Big tech suggests Vietnam rewrite its digital tax plans
Nice economy you’ve got there. It’d be a shame if growth slowed
Big Tech’s Asian lobby group, The Asia Internet Coalition, has issued a statement calling for Vietnam to consult on the impact of its proposed tax laws and then rewrite them.
In 2019, Vietnam passed new tax laws that required global digital businesses to pay tax on income made within the nation’s borders even if the business was conducted abroad, with a July 2022 start date. The nation has issued several circulars that explain exactly how the new scheme will work. A new draft circular released on March 2nd, 2021, offered more detail on how the law would be implemented.
The new draft also quickly generated objections, especially for language that could mean business transactions that are already taxed under other provisions are taxed again. A requirement for offshore businesses to register in Vietnam, or be registered as a virtual onshore entity for taxation purposes, has also raised eyebrows.
The aim of Vietnam’s laws is to tax digital services delivered from offshore and to prevent erosion of its local tax base.
But the Asia Internet Coalition (AIC), an industry association with members including Google, Yahoo!, Apple, Facebook, LinkedIn, SAP, Amazon, and Airbnb, has stuck to its usual argument that Vietnam would be better off waiting for global approaches to digital taxation are settled.
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“Certain provisions in the Draft Circular are concerning and overly complex, which will likely result in onerous and unnecessary burdens throughout the value chain, including on Vietnamese customers,” coalition managing director Jeff Paine said in a statement [PDF].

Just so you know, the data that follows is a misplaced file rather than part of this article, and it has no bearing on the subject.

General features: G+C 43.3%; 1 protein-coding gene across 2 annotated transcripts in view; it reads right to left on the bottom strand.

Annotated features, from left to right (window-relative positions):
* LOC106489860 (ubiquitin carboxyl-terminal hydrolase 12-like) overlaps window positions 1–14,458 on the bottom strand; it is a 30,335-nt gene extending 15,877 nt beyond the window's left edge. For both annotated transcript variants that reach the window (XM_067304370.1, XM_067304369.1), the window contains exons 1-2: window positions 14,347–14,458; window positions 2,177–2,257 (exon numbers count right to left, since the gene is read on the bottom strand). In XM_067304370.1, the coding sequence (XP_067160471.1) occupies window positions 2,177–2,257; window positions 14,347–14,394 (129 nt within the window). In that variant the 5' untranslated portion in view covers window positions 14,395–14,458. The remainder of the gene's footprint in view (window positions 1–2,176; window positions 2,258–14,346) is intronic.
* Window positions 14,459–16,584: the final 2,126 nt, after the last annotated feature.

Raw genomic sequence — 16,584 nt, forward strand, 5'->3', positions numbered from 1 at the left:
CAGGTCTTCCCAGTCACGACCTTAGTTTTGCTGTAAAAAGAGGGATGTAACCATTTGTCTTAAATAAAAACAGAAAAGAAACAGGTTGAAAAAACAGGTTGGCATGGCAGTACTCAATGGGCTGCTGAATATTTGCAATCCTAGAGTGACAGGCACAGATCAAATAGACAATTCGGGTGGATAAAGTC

“We urge the Ministry of Finance (MOF) and the General Department of Taxation (GDT) not to introduce tax measures that target the digital economy and to instead remain committed to the OECD-led multilateral negotiations for a consensus-based solution to the taxation of the digitalization of the global economy,” Paine said, suggesting instead “an international tax regime that supports Vietnamese businesses and the growth of the country’s economy.”
Vietnam’s economy has done exceptionally well in the last year, with the International Monetary Fund rating it as Asia’s fastest-growing nation “thanks to strong economic fundamentals, decisive containment measures and well-targeted government support”.
The AIC may be thinking longer-term with its suggestion, and its mention of value chains may also be significant as Vietnam aspires to grow its tech manufacturing industries.
The Coalition did not, however, mention that the OECD’s Base Erosion and Profit Shifting (BEPS) project is also complex and is inching along after planned 2020 meetings went virtual or were delayed by you-know-which-virus.
Nor has the Coalition pointed out that it opposed Indonesia creating its own digital services tax, yet its members have continued to pour money into the nation to ensure they have a stake in local e-commerce giants. ®